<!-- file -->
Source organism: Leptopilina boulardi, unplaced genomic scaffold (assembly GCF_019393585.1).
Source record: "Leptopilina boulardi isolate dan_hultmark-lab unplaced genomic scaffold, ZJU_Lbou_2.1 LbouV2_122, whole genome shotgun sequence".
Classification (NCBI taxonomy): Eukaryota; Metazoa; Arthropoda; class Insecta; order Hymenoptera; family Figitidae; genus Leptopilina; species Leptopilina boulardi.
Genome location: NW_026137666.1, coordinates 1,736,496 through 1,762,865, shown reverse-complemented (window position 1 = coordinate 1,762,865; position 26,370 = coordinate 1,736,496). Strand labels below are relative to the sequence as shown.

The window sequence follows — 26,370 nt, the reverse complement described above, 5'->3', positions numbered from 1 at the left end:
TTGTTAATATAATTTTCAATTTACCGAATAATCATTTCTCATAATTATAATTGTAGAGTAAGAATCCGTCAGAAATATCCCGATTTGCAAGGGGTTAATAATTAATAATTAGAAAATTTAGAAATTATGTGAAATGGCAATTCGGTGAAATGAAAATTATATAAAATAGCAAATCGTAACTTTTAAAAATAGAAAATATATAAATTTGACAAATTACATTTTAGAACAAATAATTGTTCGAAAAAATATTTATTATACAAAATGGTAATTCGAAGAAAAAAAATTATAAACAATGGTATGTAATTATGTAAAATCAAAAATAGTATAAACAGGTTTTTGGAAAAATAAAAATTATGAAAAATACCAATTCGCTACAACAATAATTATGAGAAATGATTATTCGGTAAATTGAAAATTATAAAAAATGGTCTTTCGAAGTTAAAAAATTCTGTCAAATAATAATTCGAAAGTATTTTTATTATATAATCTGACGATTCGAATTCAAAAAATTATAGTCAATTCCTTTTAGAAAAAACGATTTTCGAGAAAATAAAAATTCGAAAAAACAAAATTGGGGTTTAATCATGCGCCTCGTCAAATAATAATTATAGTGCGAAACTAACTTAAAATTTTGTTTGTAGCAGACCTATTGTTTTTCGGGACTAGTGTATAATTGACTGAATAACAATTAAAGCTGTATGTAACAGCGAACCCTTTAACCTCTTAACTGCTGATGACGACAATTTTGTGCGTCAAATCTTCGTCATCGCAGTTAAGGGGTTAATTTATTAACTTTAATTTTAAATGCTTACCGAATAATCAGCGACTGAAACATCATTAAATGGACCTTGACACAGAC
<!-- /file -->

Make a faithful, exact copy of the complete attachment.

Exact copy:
Source organism: Leptopilina boulardi, unplaced genomic scaffold (assembly GCF_019393585.1).
Source record: "Leptopilina boulardi isolate dan_hultmark-lab unplaced genomic scaffold, ZJU_Lbou_2.1 LbouV2_122, whole genome shotgun sequence".
Classification (NCBI taxonomy): Eukaryota; Metazoa; Arthropoda; class Insecta; order Hymenoptera; family Figitidae; genus Leptopilina; species Leptopilina boulardi.
Genome location: NW_026137666.1, coordinates 1,736,496 through 1,762,865, shown reverse-complemented (window position 1 = coordinate 1,762,865; position 26,370 = coordinate 1,736,496). Strand labels below are relative to the sequence as shown.

The window sequence follows — 26,370 nt, the reverse complement described above, 5'->3', positions numbered from 1 at the left end:
TTGTTAATATAATTTTCAATTTACCGAATAATCATTTCTCATAATTATAATTGTAGAGTAAGAATCCGTCAGAAATATCCCGATTTGCAAGGGGTTAATAATTAATAATTAGAAAATTTAGAAATTATGTGAAATGGCAATTCGGTGAAATGAAAATTATATAAAATAGCAAATCGTAACTTTTAAAAATAGAAAATATATAAATTTGACAAATTACATTTTAGAACAAATAATTGTTCGAAAAAATATTTATTATACAAAATGGTAATTCGAAGAAAAAAAATTATAAACAATGGTATGTAATTATGTAAAATCAAAAATAGTATAAACAGGTTTTTGGAAAAATAAAAATTATGAAAAATACCAATTCGCTACAACAATAATTATGAGAAATGATTATTCGGTAAATTGAAAATTATAAAAAATGGTCTTTCGAAGTTAAAAAATTCTGTCAAATAATAATTCGAAAGTATTTTTATTATATAATCTGACGATTCGAATTCAAAAAATTATAGTCAATTCCTTTTAGAAAAAACGATTTTCGAGAAAATAAAAATTCGAAAAAACAAAATTGGGGTTTAATCATGCGCCTCGTCAAATAATAATTATAGTGCGAAACTAACTTAAAATTTTGTTTGTAGCAGACCTATTGTTTTTCGGGACTAGTGTATAATTGACTGAATAACAATTAAAGCTGTATGTAACAGCGAACCCTTTAACCTCTTAACTGCTGATGACGACAATTTTGTGCGTCAAATCTTCGTCATCGCAGTTAAGGGGTTAATTTATTAACTTTAATTTTAAATGCTTACCGAATAATCAGCGACTGAAACATCATTAAATGGACCTTGACACAGAC